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Genesis - Trespass CD (album) cover

TRESPASS

Genesis

 

Symphonic Prog

4.16 | 1596 ratings

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Matti
5 stars (Can't help that the length of this page - 179 reviews - makes me feel awkward to make it longer, but this once I let myself to write about THE key band of my prog history! I'll keep it short - if I can.) First, what a progress from the naive debut with lousy string arrangements courtesy of Jonathan King. Not that it wouldn't have *some* merit, but honestly the prog legend starts right here. The line-up still misses Steve Hackett and Phil Collins who both appear for Nursery Cryme, but that fact - in other words, the presence of Anthony Philips - only increases the uniqueness of Trespass. I believe that also without line-up changes Genesis would have become a leading prog band, judged by this album. But as we know, Phillips decided to leave due to stage fright, and released his first, very Genesis-reminding solo album no sooner than in 1977.

Six songs in 42 minutes and all of them strong. They were influenced and inspired by In the Court of the Crimson King (1969) and decided to make progressive rock as ambitious artistically as that seminal album - without sounding the same. They got John Anthony as the producer, who (if I remember right) had already worked with the Charisma label mates Van Der Graaf Generator. The result is an underrated masterpiece, overshadowed by Genesis' later achievements. It is angrily complex one moment and beautifully pastoral the next, but all the way the compositions are very mature. Sound quality is not perfect - nor is it on Nursery Cryme - but that certain worn-out feel (in balance with the Paul Whitehead cover art!) fits the music.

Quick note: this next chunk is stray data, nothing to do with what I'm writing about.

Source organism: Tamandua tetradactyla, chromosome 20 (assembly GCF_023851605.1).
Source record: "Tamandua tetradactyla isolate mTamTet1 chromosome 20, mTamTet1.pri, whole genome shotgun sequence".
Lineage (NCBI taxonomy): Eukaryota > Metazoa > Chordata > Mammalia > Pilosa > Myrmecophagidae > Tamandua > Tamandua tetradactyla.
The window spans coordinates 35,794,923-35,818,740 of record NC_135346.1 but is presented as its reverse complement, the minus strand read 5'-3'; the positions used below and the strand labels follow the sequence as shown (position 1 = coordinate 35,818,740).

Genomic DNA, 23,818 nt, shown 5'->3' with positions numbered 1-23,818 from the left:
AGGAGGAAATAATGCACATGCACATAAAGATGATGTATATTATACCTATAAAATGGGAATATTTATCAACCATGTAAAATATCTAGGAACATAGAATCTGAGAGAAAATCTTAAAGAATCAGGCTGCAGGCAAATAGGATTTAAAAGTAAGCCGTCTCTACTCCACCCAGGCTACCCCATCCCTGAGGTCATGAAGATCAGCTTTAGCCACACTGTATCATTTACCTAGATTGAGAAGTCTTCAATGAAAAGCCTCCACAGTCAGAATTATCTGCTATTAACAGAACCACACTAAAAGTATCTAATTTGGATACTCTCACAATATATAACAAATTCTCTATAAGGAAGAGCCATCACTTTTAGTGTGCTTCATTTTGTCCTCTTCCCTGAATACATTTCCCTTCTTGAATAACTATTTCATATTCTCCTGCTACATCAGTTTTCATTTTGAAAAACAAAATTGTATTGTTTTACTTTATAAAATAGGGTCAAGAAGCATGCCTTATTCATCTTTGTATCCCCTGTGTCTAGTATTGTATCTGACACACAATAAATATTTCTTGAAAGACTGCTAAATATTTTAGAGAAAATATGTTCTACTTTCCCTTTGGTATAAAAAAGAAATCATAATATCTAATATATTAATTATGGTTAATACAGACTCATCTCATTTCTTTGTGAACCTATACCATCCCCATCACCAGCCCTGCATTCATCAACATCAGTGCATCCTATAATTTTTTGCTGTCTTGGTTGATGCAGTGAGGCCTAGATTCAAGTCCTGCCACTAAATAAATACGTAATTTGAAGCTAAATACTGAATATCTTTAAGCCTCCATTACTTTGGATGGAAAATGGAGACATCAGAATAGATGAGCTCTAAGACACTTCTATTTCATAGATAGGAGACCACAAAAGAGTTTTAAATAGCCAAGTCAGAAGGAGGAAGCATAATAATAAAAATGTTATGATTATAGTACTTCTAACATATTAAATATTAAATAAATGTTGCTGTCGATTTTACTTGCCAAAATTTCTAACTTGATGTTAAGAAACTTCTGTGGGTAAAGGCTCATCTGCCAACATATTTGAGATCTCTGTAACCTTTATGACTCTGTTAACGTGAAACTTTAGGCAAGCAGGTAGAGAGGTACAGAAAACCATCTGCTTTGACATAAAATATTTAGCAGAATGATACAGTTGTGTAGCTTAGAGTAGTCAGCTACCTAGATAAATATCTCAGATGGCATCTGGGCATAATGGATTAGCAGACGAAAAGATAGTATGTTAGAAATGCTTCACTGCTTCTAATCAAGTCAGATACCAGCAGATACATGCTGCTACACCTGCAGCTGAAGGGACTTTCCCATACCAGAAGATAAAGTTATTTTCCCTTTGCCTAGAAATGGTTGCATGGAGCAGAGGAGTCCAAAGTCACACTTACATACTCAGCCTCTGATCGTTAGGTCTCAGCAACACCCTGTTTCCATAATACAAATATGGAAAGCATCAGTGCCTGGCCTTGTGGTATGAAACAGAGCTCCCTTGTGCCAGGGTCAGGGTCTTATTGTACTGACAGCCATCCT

As amazing progress (as for the compositions) is the vocals of Peter Gabriel, compared to the debut. Now he has found his own voice! And the use of instruments (12-string, mellotron, piano, flute, organ, bass, etc) is miles ahead of anything heard on the debut. - Psst, Matti, stop comparing this to the debut. - OK. Now, some of you certainly disagree, but I think this is ALMOST as great album as Nursery Cryme. The certain wandering spirit (which, on the other hand, is largely behind the album's uniqueness) was replaced by more colourful dramatic approach, perfected further in Foxtrot. Selling England By The Pound (1973) again has those wandering, meditative moments but with quite different, more polished musical approach.

'Looking For Someone' is a gorgeous opener and sets the mood for the album which is full of sadness, solitude and alienation. 'White Mountain' is a fantastic (I mean also reminding of hero sagas, ancient ballads, Beowulf and so on) track, but sadly suffers more than others from muddy sound quality. 'Visions Of Angels' is relatively simple and pastoral but reaching majestic power. Lyrically it's perhaps the naivest song.

Side Two features two long tracks with a strong narrative level, plus the album's shortest and calmest song, 'Dusk', which I also love. Phillips is very recognizable backing vocalist here, and the flute solo is among the best flute moments in the entire Genesis discography. 'Stagnation' (its ending chords were often played on concerts, also on Seconds Out, segued to Musical Box, wasn't it?) tells of a sole survivor of a global catastrophe. Eerie! And finally, the magnificent 'Knife', which is bursting with anger. Faint- hearted better not listen to its mid-part (including very frightened screams) alone in the dark!

Matti | 5/5 |

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